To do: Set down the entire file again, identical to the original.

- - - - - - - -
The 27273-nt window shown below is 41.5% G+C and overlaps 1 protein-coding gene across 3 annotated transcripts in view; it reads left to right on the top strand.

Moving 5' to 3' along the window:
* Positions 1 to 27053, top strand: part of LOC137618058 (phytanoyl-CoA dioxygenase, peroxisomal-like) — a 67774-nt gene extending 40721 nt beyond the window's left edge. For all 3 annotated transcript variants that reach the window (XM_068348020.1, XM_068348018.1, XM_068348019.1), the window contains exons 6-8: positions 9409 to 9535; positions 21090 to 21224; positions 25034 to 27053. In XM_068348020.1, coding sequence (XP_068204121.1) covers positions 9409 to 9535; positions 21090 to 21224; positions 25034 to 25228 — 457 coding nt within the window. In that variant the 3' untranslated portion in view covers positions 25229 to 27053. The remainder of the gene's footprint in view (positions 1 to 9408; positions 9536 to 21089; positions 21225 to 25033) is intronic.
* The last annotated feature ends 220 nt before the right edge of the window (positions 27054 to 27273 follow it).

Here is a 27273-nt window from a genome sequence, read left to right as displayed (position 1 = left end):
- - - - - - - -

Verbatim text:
The 27273-nt window shown below is 41.5% G+C and overlaps 1 protein-coding gene across 3 annotated transcripts in view; it reads left to right on the top strand.

Moving 5' to 3' along the window:
* Positions 1 to 27053, top strand: part of LOC137618058 (phytanoyl-CoA dioxygenase, peroxisomal-like) — a 67774-nt gene extending 40721 nt beyond the window's left edge. For all 3 annotated transcript variants that reach the window (XM_068348020.1, XM_068348018.1, XM_068348019.1), the window contains exons 6-8: positions 9409 to 9535; positions 21090 to 21224; positions 25034 to 27053. In XM_068348020.1, coding sequence (XP_068204121.1) covers positions 9409 to 9535; positions 21090 to 21224; positions 25034 to 25228 — 457 coding nt within the window. In that variant the 3' untranslated portion in view covers positions 25229 to 27053. The remainder of the gene's footprint in view (positions 1 to 9408; positions 9536 to 21089; positions 21225 to 25033) is intronic.
* The last annotated feature ends 220 nt before the right edge of the window (positions 27054 to 27273 follow it).

Here is a 27273-nt window from a genome sequence, read left to right as displayed (position 1 = left end):